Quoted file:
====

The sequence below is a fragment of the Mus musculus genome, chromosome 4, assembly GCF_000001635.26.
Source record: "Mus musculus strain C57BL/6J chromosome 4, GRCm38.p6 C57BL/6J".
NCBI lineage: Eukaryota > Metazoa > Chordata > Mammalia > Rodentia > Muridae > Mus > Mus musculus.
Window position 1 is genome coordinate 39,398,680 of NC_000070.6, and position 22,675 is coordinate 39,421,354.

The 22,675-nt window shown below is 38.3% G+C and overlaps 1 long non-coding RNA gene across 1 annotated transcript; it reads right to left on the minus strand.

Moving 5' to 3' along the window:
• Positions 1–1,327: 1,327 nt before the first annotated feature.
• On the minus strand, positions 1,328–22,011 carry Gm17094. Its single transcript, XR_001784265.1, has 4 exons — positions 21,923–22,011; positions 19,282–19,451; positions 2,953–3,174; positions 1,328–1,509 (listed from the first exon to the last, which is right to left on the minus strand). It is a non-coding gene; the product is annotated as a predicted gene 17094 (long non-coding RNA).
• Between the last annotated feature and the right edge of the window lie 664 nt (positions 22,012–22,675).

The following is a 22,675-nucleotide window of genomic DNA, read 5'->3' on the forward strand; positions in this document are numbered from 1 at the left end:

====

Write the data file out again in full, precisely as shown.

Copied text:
The sequence below is a fragment of the Mus musculus genome, chromosome 4, assembly GCF_000001635.26.
Source record: "Mus musculus strain C57BL/6J chromosome 4, GRCm38.p6 C57BL/6J".
NCBI lineage: Eukaryota > Metazoa > Chordata > Mammalia > Rodentia > Muridae > Mus > Mus musculus.
Window position 1 is genome coordinate 39,398,680 of NC_000070.6, and position 22,675 is coordinate 39,421,354.

The 22,675-nt window shown below is 38.3% G+C and overlaps 1 long non-coding RNA gene across 1 annotated transcript; it reads right to left on the minus strand.

Moving 5' to 3' along the window:
• Positions 1–1,327: 1,327 nt before the first annotated feature.
• On the minus strand, positions 1,328–22,011 carry Gm17094. Its single transcript, XR_001784265.1, has 4 exons — positions 21,923–22,011; positions 19,282–19,451; positions 2,953–3,174; positions 1,328–1,509 (listed from the first exon to the last, which is right to left on the minus strand). It is a non-coding gene; the product is annotated as a predicted gene 17094 (long non-coding RNA).
• Between the last annotated feature and the right edge of the window lie 664 nt (positions 22,012–22,675).

The following is a 22,675-nucleotide window of genomic DNA, read 5'->3' on the forward strand; positions in this document are numbered from 1 at the left end: